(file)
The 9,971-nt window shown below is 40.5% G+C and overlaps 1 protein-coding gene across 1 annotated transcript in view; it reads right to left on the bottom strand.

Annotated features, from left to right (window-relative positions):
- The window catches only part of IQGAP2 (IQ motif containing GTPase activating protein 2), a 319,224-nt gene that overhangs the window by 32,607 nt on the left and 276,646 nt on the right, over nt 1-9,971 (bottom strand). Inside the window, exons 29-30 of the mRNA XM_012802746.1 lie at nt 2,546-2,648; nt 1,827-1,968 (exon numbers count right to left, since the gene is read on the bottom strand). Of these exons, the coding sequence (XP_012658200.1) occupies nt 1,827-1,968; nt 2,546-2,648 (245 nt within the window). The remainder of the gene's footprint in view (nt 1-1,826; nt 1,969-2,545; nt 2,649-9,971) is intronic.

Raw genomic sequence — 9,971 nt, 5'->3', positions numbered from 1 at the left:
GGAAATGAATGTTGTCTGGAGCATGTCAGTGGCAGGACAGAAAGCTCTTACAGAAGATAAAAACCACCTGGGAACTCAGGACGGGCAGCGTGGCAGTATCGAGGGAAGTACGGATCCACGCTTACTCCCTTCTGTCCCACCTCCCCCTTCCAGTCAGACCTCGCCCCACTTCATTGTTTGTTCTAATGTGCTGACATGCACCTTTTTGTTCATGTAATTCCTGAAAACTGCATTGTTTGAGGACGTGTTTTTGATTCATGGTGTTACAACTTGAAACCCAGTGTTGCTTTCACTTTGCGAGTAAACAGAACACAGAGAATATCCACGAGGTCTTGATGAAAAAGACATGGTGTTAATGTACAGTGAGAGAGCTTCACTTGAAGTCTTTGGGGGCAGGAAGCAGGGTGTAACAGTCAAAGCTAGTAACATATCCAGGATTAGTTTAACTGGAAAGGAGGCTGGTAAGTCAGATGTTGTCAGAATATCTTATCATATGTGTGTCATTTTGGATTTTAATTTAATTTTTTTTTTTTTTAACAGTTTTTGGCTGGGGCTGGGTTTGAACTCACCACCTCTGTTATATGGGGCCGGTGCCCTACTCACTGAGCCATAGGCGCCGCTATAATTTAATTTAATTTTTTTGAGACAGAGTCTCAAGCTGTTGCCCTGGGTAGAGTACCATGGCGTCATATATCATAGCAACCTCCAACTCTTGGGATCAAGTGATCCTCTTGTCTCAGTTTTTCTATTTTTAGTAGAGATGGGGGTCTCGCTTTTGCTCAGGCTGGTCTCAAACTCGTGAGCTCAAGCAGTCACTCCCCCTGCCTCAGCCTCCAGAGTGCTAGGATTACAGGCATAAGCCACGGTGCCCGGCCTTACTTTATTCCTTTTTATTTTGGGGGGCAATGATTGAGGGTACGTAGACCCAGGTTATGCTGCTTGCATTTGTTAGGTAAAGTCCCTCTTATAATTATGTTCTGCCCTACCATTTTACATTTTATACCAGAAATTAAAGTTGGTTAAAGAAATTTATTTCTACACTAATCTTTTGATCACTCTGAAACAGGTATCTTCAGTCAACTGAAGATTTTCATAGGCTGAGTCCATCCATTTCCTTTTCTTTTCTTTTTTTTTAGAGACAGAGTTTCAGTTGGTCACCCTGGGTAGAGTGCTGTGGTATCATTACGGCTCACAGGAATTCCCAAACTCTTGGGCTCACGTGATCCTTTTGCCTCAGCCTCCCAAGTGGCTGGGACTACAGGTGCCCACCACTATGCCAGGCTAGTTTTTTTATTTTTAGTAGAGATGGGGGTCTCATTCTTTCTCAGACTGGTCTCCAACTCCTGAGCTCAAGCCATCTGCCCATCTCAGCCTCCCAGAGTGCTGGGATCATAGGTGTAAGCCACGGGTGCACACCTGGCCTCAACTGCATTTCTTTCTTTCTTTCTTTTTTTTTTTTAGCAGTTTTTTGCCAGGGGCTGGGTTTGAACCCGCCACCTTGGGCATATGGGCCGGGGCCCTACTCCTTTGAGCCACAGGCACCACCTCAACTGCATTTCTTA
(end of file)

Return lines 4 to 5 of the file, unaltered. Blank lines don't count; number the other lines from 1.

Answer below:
Raw genomic sequence — 9,971 nt, 5'->3', positions numbered from 1 at the left:
GGAAATGAATGTTGTCTGGAGCATGTCAGTGGCAGGACAGAAAGCTCTTACAGAAGATAAAAACCACCTGGGAACTCAGGACGGGCAGCGTGGCAGTATCGAGGGAAGTACGGATCCACGCTTACTCCCTTCTGTCCCACCTCCCCCTTCCAGTCAGACCTCGCCCCACTTCATTGTTTGTTCTAATGTGCTGACATGCACCTTTTTGTTCATGTAATTCCTGAAAACTGCATTGTTTGAGGACGTGTTTTTGATTCATGGTGTTACAACTTGAAACCCAGTGTTGCTTTCACTTTGCGAGTAAACAGAACACAGAGAATATCCACGAGGTCTTGATGAAAAAGACATGGTGTTAATGTACAGTGAGAGAGCTTCACTTGAAGTCTTTGGGGGCAGGAAGCAGGGTGTAACAGTCAAAGCTAGTAACATATCCAGGATTAGTTTAACTGGAAAGGAGGCTGGTAAGTCAGATGTTGTCAGAATATCTTATCATATGTGTGTCATTTTGGATTTTAATTTAATTTTTTTTTTTTTTAACAGTTTTTGGCTGGGGCTGGGTTTGAACTCACCACCTCTGTTATATGGGGCCGGTGCCCTACTCACTGAGCCATAGGCGCCGCTATAATTTAATTTAATTTTTTTGAGACAGAGTCTCAAGCTGTTGCCCTGGGTAGAGTACCATGGCGTCATATATCATAGCAACCTCCAACTCTTGGGATCAAGTGATCCTCTTGTCTCAGTTTTTCTATTTTTAGTAGAGATGGGGGTCTCGCTTTTGCTCAGGCTGGTCTCAAACTCGTGAGCTCAAGCAGTCACTCCCCCTGCCTCAGCCTCCAGAGTGCTAGGATTACAGGCATAAGCCACGGTGCCCGGCCTTACTTTATTCCTTTTTATTTTGGGGGGCAATGATTGAGGGTACGTAGACCCAGGTTATGCTGCTTGCATTTGTTAGGTAAAGTCCCTCTTATAATTATGTTCTGCCCTACCATTTTACATTTTATACCAGAAATTAAAGTTGGTTAAAGAAATTTATTTCTACACTAATCTTTTGATCACTCTGAAACAGGTATCTTCAGTCAACTGAAGATTTTCATAGGCTGAGTCCATCCATTTCCTTTTCTTTTCTTTTTTTTTAGAGACAGAGTTTCAGTTGGTCACCCTGGGTAGAGTGCTGTGGTATCATTACGGCTCACAGGAATTCCCAAACTCTTGGGCTCACGTGATCCTTTTGCCTCAGCCTCCCAAGTGGCTGGGACTACAGGTGCCCACCACTATGCCAGGCTAGTTTTTTTATTTTTAGTAGAGATGGGGGTCTCATTCTTTCTCAGACTGGTCTCCAACTCCTGAGCTCAAGCCATCTGCCCATCTCAGCCTCCCAGAGTGCTGGGATCATAGGTGTAAGCCACGGGTGCACACCTGGCCTCAACTGCATTTCTTTCTTTCTTTCTTTTTTTTTTTTAGCAGTTTTTTGCCAGGGGCTGGGTTTGAACCCGCCACCTTGGGCATATGGGCCGGGGCCCTACTCCTTTGAGCCACAGGCACCACCTCAACTGCATTTCTTA